The Harpie Club was formed in about 1924 by Truman's friends, mostly veterans and including many Jackson County employees, apparently simply because they liked him and wanted to formalize to some degree their poker games together. There were usually about 16 to 18 members. They played poker usually one night a week; games had a ten cent limit with three raises. The club met regularly until sometime in the late 1950s, and did not disband until sometime in the early or mid 1960s. It had an obscure origin in a harmonica contest and was called the Harmonica Club for a time. A tiny man--about four and a half feet tall--named Port Sampson played several different harmonicas at a dedication ceremony. Arthur Metzger, who was related to Sampson and who was later Truman's partner in a savings and loan venture, apparently provided financial support to the club. The name of the club gradually transmogrified into Harpie Club partly because of an alleged identification of the harmonica with the French harp.
The club met initially and for the greater part of about 30 years at 101 N. Main Street, Independence, in a back room on the third floor. It also met at other locations on and near Independence Square, and occasionally met in members' homes. Members included, besides Harry Truman, Edgar Hinde, John Hutchison, Mize Peters, Fred Soapes, Alvin Hatten, Dexter Perry, Albert Ridge, L. L. "Polly" Compton, Joe Clements, Hugh Miller, Hunter Allen, Russell Gabriel, William Duke, Bruce Lambert, and Roger T. Sermon.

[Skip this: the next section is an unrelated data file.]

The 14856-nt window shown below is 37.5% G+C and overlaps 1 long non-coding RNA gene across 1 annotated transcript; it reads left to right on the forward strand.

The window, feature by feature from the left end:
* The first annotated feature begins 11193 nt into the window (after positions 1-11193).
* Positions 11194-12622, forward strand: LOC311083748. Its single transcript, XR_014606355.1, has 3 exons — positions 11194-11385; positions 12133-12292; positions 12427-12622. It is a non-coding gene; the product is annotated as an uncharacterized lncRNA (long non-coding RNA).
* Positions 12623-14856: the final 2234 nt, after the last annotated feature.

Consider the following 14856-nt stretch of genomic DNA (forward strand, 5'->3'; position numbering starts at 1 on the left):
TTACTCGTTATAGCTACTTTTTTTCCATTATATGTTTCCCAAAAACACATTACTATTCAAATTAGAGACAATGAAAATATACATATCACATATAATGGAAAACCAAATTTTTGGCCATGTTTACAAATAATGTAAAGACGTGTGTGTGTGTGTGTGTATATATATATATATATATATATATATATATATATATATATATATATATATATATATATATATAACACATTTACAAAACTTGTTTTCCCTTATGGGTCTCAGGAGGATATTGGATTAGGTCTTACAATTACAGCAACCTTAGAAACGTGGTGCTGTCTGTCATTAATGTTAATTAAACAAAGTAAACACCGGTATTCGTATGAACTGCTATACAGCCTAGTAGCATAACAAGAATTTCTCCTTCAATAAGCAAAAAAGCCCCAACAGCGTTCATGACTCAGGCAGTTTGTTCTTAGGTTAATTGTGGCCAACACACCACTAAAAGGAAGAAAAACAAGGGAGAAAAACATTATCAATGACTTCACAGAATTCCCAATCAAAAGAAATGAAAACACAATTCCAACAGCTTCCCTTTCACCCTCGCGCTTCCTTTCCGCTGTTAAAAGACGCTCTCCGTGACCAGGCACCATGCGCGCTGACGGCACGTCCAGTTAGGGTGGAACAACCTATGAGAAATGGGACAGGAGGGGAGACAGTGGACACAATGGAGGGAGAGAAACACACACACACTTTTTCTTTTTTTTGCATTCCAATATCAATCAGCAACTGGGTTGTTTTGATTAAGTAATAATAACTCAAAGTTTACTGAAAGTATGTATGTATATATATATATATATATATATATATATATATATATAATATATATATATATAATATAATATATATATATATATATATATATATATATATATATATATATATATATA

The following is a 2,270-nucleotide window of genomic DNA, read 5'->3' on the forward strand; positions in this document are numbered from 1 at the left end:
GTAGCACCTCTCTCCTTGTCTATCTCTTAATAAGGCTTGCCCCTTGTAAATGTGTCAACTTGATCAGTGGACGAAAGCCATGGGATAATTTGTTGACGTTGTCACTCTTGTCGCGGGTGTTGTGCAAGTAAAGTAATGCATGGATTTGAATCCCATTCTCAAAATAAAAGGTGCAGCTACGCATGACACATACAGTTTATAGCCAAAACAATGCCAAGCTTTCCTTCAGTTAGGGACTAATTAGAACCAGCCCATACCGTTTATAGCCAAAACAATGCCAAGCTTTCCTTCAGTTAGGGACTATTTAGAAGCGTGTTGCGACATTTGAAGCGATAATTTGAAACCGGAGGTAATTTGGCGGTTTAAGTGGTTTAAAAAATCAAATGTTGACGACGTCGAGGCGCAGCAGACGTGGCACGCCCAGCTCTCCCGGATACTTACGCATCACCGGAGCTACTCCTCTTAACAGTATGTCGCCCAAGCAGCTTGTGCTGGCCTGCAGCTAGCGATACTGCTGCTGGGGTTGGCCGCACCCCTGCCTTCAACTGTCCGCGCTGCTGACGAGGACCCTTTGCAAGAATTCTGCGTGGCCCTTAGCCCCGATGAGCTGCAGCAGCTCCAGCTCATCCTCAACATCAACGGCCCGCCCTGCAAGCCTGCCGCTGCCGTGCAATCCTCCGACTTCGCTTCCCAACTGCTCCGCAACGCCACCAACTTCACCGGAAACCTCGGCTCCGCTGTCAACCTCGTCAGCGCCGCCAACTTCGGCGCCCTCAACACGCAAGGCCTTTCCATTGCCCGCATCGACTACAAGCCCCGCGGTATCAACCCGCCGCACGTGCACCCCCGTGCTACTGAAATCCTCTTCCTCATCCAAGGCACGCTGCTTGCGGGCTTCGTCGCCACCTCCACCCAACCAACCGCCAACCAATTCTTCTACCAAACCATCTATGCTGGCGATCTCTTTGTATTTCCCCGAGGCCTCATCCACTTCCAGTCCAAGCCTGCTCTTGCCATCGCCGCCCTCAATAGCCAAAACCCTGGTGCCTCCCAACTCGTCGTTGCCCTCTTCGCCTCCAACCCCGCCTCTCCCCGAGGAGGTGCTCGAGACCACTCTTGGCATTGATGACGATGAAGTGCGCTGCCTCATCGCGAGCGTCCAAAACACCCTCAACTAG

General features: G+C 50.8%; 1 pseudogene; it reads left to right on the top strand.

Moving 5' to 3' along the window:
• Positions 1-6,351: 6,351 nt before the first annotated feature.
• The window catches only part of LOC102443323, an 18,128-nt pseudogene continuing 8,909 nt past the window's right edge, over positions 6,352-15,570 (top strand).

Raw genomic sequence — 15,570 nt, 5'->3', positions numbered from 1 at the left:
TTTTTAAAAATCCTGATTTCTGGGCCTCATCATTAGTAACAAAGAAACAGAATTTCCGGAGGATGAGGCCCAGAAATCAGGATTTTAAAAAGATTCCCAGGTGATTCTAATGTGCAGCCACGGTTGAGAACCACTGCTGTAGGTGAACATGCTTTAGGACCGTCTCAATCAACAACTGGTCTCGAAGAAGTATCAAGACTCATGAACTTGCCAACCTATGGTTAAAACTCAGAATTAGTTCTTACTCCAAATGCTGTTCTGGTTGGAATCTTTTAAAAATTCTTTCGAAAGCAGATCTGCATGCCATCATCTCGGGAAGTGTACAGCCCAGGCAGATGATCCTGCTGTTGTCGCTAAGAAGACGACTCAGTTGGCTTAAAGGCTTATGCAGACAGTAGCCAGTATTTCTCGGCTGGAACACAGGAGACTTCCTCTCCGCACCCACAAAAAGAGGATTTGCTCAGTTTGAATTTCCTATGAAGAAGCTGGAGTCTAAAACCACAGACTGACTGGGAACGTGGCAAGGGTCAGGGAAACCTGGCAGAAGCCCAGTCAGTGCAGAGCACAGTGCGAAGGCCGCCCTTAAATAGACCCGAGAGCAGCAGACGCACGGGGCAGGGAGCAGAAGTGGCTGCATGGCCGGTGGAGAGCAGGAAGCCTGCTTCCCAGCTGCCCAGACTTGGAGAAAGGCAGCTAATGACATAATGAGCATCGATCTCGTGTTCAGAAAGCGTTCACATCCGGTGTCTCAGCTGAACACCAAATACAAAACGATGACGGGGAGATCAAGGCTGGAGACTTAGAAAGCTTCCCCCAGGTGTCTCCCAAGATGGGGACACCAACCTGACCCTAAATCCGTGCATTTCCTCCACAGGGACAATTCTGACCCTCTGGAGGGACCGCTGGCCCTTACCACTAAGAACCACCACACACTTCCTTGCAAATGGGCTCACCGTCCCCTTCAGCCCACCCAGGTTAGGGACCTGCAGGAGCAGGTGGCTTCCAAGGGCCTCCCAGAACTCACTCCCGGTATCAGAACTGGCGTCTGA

The austere, probably somewhat dingy room in which the Harpie Club met was furnished only with a poker table and chairs, an ice box, and a beer pump or cocktail bar. The games were good natured. Truman got immense enjoyment from poker, and he apparently never took the game too seriously. Club member Bruce Lambert called Truman a "chump" who always stayed to the end of a hand. "…He wanted to see what your hole card was, and knew anyone got a kick out of winning from him and he accommodated…[but] if he could whip you he got a big kick out of it." (Oral history interview with Bruce E. Lambert, Truman Library, 1981.) Others who played with Truman noted other habits he had. "[Harry] always plays a close hand, I'll say that," Ted Marks, who first met Truman in 1906 and became a close friend during World War I, recalled. "You can tell when he's winning, because there's a kind of smile on his face." (Ted Marks oral history interview, Truman Library, 1962.) Harry Vaughan, who possibly played his first poker game with Truman as early as 1918 and was a regular in games held while Truman was President, remembered a tactic that Truman particularly enjoyed. "He liked to bluff and he did it on numerous occasions, but don't count on it…. It was of greater delight to him to chase me…out of a hand and then show me that I had him beat--that was worth a month's pay. And he did it all too frequently." (Harry H. Vaughan oral history interview, Truman Library, 1963.)
Truman attended one Harpie Club meeting, held at Roger T. Sermon's house at 701 Procter Street, while he was President. The presence of the President of the United States gave a special, formal character to this meeting--no one would sit down, for instance, until Truman did--but a poker game got underway nonetheless. Truman won steadily and accumulated a big pile of chips. A Secret Service man tapped him on the shoulder and said it was time to leave. "The President jumped up hastily," one of his poker partners remembered, "and said, 'Good-bye boys,' and shot out the door, leaving all those chips, which were cashable for money. I wonder to this day who got the money." (Oral history interview with A. J. Stephens, Truman Library, January 6, 1966.)